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Journal of Tissue Engineering and Regenerative Medicine is a multidisciplinary journal that publishes articles on the development of therapeutic approaches to repair, replace, restore, regenerate, or improve tissue or organ function.
Chief Editor, Professor Catherine Kuo is currently an Associate Professor at the University of Maryland. Her research integrates developmental biology with materials science and engineering to inform tendon regenerative medicine strategies.
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Genetically Engineered Macrophages Derived from iPSCs for Self-Regulating Delivery of Anti-Inflammatory Biologic Drugs
In rheumatoid arthritis, dysregulated cytokine signaling has been implicated as a primary factor in chronic inflammation. Many antirheumatic and biological therapies are used to suppress joint inflammation, but despite these advances, effectiveness is not universal, and delivery is often at high doses, which can predispose patients to significant off-target effects. During chronic inflammation, the inappropriate regulation of signaling factors by macrophages accelerates the progression of disease by driving an imbalance of inflammatory cytokines, making macrophages an ideal cellular target. To develop a macrophage-based therapy to treat chronic inflammation, we engineered a novel induced pluripotent stem cell (iPSC)-derived macrophage capable of delivering soluble TNF receptor 1 (sTNFR1), an anti-inflammatory biologic inhibitor of tumor necrosis factor alpha (TNF-α), in an autoregulated manner in response to TNF-α. Murine iPSCs were differentiated into macrophages (iMACs) over a 17-day optimized protocol with continued successful differentiation confirmed at key timepoints. Varying inflammatory and immunomodulatory stimuli demonstrated traditional macrophage function and phenotypes. In response to TNF-α, therapeutic iMACs produced high levels of sTNFR1 in an autoregulated manner, which inhibited inflammatory signaling. This self-regulating iMAC system demonstrated the potential for macrophage-based drug delivery as a novel therapeutic approach for a variety of chronic inflammatory diseases.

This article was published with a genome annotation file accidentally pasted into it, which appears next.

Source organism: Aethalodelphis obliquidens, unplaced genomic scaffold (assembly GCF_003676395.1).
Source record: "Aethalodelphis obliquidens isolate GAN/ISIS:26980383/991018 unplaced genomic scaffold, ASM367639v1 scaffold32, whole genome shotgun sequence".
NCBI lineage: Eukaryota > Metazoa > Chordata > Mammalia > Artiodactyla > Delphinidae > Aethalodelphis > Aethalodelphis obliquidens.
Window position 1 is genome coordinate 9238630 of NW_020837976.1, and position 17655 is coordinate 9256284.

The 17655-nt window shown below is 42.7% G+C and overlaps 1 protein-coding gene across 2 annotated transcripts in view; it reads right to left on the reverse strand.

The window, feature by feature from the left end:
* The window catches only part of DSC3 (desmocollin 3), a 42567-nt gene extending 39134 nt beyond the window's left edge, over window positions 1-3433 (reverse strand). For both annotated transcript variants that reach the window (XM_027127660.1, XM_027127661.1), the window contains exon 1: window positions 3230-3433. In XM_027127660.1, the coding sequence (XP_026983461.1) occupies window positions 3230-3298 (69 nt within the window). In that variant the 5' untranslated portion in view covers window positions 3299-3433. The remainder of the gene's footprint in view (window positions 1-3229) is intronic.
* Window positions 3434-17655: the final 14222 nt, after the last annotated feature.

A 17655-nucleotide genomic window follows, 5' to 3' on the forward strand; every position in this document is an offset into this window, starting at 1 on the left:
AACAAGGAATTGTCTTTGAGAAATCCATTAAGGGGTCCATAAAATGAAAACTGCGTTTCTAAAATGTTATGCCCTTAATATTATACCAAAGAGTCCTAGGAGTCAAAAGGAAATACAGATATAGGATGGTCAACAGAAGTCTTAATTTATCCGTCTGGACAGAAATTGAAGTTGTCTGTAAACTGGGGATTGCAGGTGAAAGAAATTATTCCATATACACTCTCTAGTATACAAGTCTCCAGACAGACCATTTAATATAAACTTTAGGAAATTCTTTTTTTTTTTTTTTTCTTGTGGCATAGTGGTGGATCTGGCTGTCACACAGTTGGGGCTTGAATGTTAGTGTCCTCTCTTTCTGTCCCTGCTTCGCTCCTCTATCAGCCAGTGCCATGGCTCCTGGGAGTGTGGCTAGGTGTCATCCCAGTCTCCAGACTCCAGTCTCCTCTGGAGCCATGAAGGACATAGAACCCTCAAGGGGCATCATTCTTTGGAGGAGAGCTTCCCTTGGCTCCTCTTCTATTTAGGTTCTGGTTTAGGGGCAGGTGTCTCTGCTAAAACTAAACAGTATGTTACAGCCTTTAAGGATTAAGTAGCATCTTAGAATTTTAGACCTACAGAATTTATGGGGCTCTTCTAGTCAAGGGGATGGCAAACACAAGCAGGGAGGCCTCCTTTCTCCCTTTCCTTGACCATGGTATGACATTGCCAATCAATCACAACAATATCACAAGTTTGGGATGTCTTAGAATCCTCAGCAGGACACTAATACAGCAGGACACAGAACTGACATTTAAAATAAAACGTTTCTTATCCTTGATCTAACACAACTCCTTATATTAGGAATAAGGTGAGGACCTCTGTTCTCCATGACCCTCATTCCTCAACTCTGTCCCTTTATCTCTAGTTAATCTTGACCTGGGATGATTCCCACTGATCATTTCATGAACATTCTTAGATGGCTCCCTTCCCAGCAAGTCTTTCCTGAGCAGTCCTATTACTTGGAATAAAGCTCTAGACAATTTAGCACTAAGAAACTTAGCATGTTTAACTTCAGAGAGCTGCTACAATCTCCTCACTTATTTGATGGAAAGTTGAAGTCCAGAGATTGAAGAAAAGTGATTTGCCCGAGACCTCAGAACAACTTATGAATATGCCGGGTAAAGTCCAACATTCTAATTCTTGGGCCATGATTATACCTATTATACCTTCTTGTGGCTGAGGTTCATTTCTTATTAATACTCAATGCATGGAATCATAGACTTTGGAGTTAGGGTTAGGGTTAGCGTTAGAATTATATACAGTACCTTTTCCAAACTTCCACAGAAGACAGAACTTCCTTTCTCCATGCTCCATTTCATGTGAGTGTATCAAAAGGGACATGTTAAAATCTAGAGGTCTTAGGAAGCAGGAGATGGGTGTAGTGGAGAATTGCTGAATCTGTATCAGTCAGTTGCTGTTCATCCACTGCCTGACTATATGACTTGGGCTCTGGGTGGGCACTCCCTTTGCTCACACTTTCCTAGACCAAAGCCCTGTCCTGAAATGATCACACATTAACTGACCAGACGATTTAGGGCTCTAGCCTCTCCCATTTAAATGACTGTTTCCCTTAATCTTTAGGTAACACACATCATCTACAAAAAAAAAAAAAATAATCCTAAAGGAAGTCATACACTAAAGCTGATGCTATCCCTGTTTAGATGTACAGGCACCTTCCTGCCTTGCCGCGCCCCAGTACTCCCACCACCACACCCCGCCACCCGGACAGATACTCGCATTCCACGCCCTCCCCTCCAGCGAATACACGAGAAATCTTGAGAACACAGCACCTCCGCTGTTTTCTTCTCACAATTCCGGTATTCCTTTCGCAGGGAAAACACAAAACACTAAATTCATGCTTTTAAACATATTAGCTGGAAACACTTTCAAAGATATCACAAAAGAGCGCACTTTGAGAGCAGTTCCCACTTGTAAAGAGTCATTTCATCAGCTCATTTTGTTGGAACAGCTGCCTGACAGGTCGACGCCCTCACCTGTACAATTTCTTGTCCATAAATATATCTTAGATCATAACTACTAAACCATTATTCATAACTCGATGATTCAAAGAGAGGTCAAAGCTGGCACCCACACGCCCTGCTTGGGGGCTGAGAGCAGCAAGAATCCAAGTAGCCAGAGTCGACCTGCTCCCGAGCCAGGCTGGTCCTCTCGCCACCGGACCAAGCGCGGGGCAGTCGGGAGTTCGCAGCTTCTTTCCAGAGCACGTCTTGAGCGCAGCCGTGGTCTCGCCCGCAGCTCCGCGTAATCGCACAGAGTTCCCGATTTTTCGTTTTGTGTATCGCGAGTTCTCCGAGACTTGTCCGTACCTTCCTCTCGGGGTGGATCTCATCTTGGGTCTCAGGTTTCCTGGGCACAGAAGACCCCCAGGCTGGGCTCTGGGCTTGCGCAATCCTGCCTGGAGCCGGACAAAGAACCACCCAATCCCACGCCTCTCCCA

Controlled Release of Mesenchymal Stem Cell-Conditioned Media from a Microsphere/Gel-Based Drug Delivery System for Wound Healing of Tympanic Membrane Perforations
Chronic tympanic membrane (TM) perforation increases patient susceptibility to infection, hearing loss, and other side effects. Current clinical treatment, surgical grafting, can result in detrimental side effects including nerve damage, dizziness, or hearing loss. Therefore, it is essential to develop novel therapeutic procedures that can induce or accelerate healing in minimally or noninvasive approaches. Cell-free therapies have safety advantages over stem cells and are logistically favorable for clinical use. The regenerative potential by mesenchymal stem cell-conditioned media (CM) has been promising. In this study, poly(lactic-co-glycolic acid) (PLGA) microspheres with CM encapsulated have been developed as a cell-free alternative regenerative treatment for TM perforation. The results suggest that the PLGA microspheres were capable of encapsulating and releasing CM for up to 21 days. The in vitro scratch wound proliferation assays showed increased wound healing ability of CM-loaded microspheres. In vivo guinea pig models treated with CM drops and CM-loaded microspheres using a thermoresponsive gel carrier demonstrated potential for wound healing in TM perforation. These studies provide a basis for further examination of the delivery of stem cell CM and investigation of time-dependent wound healing, long-term ototoxicity, and hearing restoration.
Applied Electric Fields Polarize Initiation and Growth of Endothelial Sprouts
Therapeutic electric fields (EFs) are applied to the epidermis to accelerate the healing of chronic epidermal wounds and promote skin transplantation. While research has emphasized understanding the role of EFs in polarizing the migration of superficial epidermal cells, there are no reports describing the effect of EFs on polarization of the underlying vasculature. We explored the effects of EFs on the growth of endothelial sprouts, precursors to functional blood vessels. We discovered that DC EFs of the same magnitude near wounded epidermis polarize initiation, growth, and turning of endothelial sprouts toward the anode. While EFs polarize sprouts, they do not change the frequency of primary sprout or branch formation. Unidirectional electrical pulses also polarize sprouts based on their time-averaged EF magnitude. Sprout polarization occurs antiparallel to the direction of electrically driven water flow (electro-osmosis) and is consistent with the direction of sprout polarization induced by pressure-driven flow. These results support the role of EFs in controlling the direction of neovascularization during the healing of soft tissues and tissue engineering.
Improvement of Endothelial Cell-Polycaprolactone Interaction through Surface Modification via Aminolysis, Hydrolysis, and a Combined Approach